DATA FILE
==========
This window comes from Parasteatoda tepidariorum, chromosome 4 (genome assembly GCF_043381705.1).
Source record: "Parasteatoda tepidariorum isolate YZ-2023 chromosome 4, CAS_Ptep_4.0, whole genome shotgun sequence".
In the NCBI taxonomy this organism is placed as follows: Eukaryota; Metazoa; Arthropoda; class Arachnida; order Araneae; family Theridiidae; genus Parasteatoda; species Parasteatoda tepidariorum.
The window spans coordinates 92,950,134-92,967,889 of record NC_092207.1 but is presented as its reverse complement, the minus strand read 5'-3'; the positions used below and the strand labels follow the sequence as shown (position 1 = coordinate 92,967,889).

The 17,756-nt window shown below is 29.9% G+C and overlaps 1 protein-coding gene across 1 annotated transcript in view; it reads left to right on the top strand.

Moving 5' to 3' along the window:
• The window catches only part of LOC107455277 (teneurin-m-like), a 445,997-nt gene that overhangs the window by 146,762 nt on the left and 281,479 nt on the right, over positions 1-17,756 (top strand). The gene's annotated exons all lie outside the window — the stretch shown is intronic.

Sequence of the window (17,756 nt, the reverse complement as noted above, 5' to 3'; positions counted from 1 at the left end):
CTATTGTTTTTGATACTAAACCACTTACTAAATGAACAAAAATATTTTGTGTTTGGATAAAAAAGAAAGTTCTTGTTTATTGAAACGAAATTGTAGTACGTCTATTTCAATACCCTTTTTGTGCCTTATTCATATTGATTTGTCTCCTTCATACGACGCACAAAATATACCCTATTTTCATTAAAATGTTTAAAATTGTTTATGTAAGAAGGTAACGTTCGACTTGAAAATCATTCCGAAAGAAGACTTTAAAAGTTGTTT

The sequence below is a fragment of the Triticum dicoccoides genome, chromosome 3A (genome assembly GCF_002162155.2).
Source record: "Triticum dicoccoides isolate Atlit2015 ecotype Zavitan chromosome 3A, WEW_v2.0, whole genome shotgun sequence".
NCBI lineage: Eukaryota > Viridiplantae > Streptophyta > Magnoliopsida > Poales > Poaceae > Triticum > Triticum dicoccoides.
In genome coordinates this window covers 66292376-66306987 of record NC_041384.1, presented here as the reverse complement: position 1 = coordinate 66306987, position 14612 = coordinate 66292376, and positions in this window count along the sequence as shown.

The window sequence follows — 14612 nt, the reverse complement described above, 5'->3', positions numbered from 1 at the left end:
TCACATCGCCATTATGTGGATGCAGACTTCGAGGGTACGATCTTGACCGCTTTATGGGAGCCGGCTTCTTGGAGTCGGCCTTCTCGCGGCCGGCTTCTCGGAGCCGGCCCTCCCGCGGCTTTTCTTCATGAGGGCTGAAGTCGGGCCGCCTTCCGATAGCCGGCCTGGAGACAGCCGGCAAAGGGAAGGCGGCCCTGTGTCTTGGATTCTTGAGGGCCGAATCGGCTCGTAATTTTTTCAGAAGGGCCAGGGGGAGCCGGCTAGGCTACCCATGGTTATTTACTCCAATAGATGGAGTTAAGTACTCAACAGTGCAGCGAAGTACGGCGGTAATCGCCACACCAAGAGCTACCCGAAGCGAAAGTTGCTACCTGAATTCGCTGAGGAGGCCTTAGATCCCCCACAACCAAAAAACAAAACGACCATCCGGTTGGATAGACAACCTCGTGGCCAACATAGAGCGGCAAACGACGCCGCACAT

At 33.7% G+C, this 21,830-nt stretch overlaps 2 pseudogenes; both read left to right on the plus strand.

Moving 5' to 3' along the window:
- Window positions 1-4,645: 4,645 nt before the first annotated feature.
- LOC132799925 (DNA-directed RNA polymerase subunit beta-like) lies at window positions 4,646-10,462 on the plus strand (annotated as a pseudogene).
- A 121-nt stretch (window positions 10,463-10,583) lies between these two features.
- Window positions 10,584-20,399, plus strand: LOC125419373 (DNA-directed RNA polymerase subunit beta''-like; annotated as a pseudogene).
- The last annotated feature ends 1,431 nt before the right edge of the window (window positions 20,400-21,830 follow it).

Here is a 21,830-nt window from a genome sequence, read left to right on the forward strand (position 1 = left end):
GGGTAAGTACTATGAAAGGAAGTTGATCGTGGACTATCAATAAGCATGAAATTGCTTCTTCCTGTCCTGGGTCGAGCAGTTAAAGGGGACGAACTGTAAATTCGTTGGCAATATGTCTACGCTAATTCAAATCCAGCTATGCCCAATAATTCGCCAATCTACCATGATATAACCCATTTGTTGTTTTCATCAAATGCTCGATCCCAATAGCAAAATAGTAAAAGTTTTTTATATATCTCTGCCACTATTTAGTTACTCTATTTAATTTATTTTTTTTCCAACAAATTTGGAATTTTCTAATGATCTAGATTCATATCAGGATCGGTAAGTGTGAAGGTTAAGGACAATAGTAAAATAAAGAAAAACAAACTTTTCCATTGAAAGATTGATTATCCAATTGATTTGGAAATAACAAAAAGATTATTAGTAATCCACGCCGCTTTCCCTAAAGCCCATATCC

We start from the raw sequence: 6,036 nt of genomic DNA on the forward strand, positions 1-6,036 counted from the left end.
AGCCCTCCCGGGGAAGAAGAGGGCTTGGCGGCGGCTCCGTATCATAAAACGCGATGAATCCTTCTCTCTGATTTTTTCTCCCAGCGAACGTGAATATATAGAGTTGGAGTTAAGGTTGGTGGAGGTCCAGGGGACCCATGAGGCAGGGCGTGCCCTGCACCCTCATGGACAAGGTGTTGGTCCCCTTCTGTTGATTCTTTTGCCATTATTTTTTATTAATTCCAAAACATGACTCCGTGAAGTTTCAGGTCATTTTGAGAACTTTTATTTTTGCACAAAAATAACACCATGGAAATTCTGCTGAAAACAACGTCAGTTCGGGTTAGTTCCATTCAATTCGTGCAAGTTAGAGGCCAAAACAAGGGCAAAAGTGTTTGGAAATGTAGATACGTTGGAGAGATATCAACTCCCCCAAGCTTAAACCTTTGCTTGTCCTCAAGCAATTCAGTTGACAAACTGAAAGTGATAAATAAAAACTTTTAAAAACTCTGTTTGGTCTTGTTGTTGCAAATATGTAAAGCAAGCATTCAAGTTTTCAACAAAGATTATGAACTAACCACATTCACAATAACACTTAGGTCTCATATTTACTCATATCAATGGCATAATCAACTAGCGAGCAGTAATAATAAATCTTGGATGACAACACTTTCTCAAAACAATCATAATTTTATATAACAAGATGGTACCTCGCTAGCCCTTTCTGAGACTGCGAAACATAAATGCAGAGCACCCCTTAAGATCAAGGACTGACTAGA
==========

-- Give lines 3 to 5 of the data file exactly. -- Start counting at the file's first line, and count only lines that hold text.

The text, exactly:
In the NCBI taxonomy this organism is placed as follows: Eukaryota; Metazoa; Arthropoda; class Arachnida; order Araneae; family Theridiidae; genus Parasteatoda; species Parasteatoda tepidariorum.
The window spans coordinates 92,950,134-92,967,889 of record NC_092207.1 but is presented as its reverse complement, the minus strand read 5'-3'; the positions used below and the strand labels follow the sequence as shown (position 1 = coordinate 92,967,889).

The 17,756-nt window shown below is 29.9% G+C and overlaps 1 protein-coding gene across 1 annotated transcript in view; it reads left to right on the top strand.